Most of the time it is in my opinion and observation possible to give a more detailed answer.
Points that can often be addressed include:
- Suggesting minor improvements of the presentation or variations.
- Giving a high-level summary of the argument.
- Mentioning points where details might be added (even if not strictly needed).
- Putting the argument in a larger context.
- Suggesting alternative arguments.
I do not mean to say that all the time all this should be done. I only mean to say that almost always at least one of this can be done.
Doing so will not only make for a more interesting answer, but can also raise confidence in the veracity of the answer and thus the proof in OP.
Anybody can post "This is correct." If this is of any value at all depends mainly only on who said it and possibly the score.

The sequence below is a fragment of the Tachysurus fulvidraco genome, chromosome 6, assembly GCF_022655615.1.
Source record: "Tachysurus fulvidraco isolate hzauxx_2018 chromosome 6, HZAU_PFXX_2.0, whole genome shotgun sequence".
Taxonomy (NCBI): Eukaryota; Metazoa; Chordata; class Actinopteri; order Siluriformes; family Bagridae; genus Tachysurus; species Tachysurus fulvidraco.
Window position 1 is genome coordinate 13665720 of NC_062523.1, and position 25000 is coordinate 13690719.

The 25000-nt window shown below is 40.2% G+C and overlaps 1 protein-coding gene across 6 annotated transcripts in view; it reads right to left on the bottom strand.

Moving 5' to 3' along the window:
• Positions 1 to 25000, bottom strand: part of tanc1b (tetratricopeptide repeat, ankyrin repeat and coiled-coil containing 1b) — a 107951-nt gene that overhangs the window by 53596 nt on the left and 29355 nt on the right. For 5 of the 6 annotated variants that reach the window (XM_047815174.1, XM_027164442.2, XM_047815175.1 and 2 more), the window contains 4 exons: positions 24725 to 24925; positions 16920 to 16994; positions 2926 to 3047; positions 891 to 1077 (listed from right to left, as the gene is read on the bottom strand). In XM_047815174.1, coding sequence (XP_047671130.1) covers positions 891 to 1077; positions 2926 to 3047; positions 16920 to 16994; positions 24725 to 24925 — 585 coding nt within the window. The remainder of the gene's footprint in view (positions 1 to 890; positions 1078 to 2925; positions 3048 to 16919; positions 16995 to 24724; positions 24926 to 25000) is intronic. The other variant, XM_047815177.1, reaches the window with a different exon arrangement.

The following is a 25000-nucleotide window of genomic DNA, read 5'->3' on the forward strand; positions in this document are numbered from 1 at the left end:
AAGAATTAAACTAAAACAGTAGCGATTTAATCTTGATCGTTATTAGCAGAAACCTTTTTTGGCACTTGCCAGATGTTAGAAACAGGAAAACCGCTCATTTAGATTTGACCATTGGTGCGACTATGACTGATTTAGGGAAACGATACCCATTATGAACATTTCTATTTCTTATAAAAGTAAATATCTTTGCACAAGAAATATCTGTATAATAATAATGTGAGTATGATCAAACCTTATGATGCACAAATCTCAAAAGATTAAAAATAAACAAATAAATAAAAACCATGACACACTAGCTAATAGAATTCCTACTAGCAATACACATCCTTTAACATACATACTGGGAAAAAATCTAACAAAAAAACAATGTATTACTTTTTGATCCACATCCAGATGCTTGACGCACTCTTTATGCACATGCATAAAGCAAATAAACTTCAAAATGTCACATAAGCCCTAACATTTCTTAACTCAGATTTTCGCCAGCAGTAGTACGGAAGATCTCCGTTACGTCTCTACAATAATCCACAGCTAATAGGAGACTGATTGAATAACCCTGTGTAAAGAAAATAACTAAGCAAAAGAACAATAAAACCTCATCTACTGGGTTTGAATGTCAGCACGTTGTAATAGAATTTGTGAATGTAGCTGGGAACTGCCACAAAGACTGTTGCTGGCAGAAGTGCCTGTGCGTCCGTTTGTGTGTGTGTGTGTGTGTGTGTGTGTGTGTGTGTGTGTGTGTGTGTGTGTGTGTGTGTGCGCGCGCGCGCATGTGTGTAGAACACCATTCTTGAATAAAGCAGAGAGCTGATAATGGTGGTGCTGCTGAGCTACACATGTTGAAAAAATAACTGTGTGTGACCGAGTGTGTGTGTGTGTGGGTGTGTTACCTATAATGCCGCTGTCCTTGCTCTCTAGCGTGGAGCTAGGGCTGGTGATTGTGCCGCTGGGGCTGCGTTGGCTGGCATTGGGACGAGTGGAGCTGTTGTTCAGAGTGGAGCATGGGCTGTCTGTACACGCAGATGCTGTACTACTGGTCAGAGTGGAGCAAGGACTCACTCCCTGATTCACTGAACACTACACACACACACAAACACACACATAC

This is not optimal for an answer. An answer should be able to stand at least a bit on its own. It should not just give the binary information in/correct but also address the "why."
This is a bit like when conducting a session of a course where students present their solutions of homework to the others. I think, normally, an instructor should make some remarks during or after a student's presentation beyond "This is correct."
Thus, I do not consider it good practice to post a "This is correct." answer, at least not early on. (As a comment it is fine.)
The point is precisely the question will appear to be answered while actually it does not have a detailed answer.
There is also a practical concern. Very short answers generate an automatic "low quality"-flag. First, treating these flags is work. Second, somebody answering in such a way should at least pay attention to make very clear that the answer is not a "misplaced" comment, which is not always the case. Leading to confusions, and still more work.